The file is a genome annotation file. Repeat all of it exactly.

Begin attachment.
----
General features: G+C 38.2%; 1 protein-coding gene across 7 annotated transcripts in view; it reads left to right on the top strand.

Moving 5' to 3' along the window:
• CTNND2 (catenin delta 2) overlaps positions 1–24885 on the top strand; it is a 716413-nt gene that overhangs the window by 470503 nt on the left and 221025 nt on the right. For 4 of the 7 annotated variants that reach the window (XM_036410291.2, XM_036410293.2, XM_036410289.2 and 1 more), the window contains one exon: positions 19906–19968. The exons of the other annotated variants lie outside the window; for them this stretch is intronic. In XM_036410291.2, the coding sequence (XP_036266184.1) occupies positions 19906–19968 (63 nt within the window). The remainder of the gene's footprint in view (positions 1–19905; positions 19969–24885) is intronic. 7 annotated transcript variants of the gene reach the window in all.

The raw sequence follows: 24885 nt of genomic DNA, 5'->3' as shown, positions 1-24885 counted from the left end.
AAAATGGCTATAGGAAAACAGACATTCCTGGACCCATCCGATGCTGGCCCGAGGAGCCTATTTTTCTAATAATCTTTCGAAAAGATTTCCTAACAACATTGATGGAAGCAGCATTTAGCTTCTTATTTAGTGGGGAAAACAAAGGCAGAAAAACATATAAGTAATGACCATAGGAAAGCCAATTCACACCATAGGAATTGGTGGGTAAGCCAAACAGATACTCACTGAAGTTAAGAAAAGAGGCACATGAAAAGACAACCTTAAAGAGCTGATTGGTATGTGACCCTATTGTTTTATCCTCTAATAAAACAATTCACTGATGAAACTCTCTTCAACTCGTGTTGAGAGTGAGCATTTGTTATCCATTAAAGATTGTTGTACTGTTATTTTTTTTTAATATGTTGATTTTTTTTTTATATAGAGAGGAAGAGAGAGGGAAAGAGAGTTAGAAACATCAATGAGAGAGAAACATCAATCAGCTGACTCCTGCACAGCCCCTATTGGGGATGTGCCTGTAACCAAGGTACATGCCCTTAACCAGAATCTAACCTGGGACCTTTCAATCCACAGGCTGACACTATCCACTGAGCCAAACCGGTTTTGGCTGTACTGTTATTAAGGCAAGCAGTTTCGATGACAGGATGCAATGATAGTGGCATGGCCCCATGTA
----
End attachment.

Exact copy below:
General features: G+C 38.2%; 1 protein-coding gene across 7 annotated transcripts in view; it reads left to right on the top strand.

Moving 5' to 3' along the window:
• CTNND2 (catenin delta 2) overlaps positions 1–24885 on the top strand; it is a 716413-nt gene that overhangs the window by 470503 nt on the left and 221025 nt on the right. For 4 of the 7 annotated variants that reach the window (XM_036410291.2, XM_036410293.2, XM_036410289.2 and 1 more), the window contains one exon: positions 19906–19968. The exons of the other annotated variants lie outside the window; for them this stretch is intronic. In XM_036410291.2, the coding sequence (XP_036266184.1) occupies positions 19906–19968 (63 nt within the window). The remainder of the gene's footprint in view (positions 1–19905; positions 19969–24885) is intronic. 7 annotated transcript variants of the gene reach the window in all.

The raw sequence follows: 24885 nt of genomic DNA, 5'->3' as shown, positions 1-24885 counted from the left end.
AAAATGGCTATAGGAAAACAGACATTCCTGGACCCATCCGATGCTGGCCCGAGGAGCCTATTTTTCTAATAATCTTTCGAAAAGATTTCCTAACAACATTGATGGAAGCAGCATTTAGCTTCTTATTTAGTGGGGAAAACAAAGGCAGAAAAACATATAAGTAATGACCATAGGAAAGCCAATTCACACCATAGGAATTGGTGGGTAAGCCAAACAGATACTCACTGAAGTTAAGAAAAGAGGCACATGAAAAGACAACCTTAAAGAGCTGATTGGTATGTGACCCTATTGTTTTATCCTCTAATAAAACAATTCACTGATGAAACTCTCTTCAACTCGTGTTGAGAGTGAGCATTTGTTATCCATTAAAGATTGTTGTACTGTTATTTTTTTTTAATATGTTGATTTTTTTTTTATATAGAGAGGAAGAGAGAGGGAAAGAGAGTTAGAAACATCAATGAGAGAGAAACATCAATCAGCTGACTCCTGCACAGCCCCTATTGGGGATGTGCCTGTAACCAAGGTACATGCCCTTAACCAGAATCTAACCTGGGACCTTTCAATCCACAGGCTGACACTATCCACTGAGCCAAACCGGTTTTGGCTGTACTGTTATTAAGGCAAGCAGTTTCGATGACAGGATGCAATGATAGTGGCATGGCCCCATGTA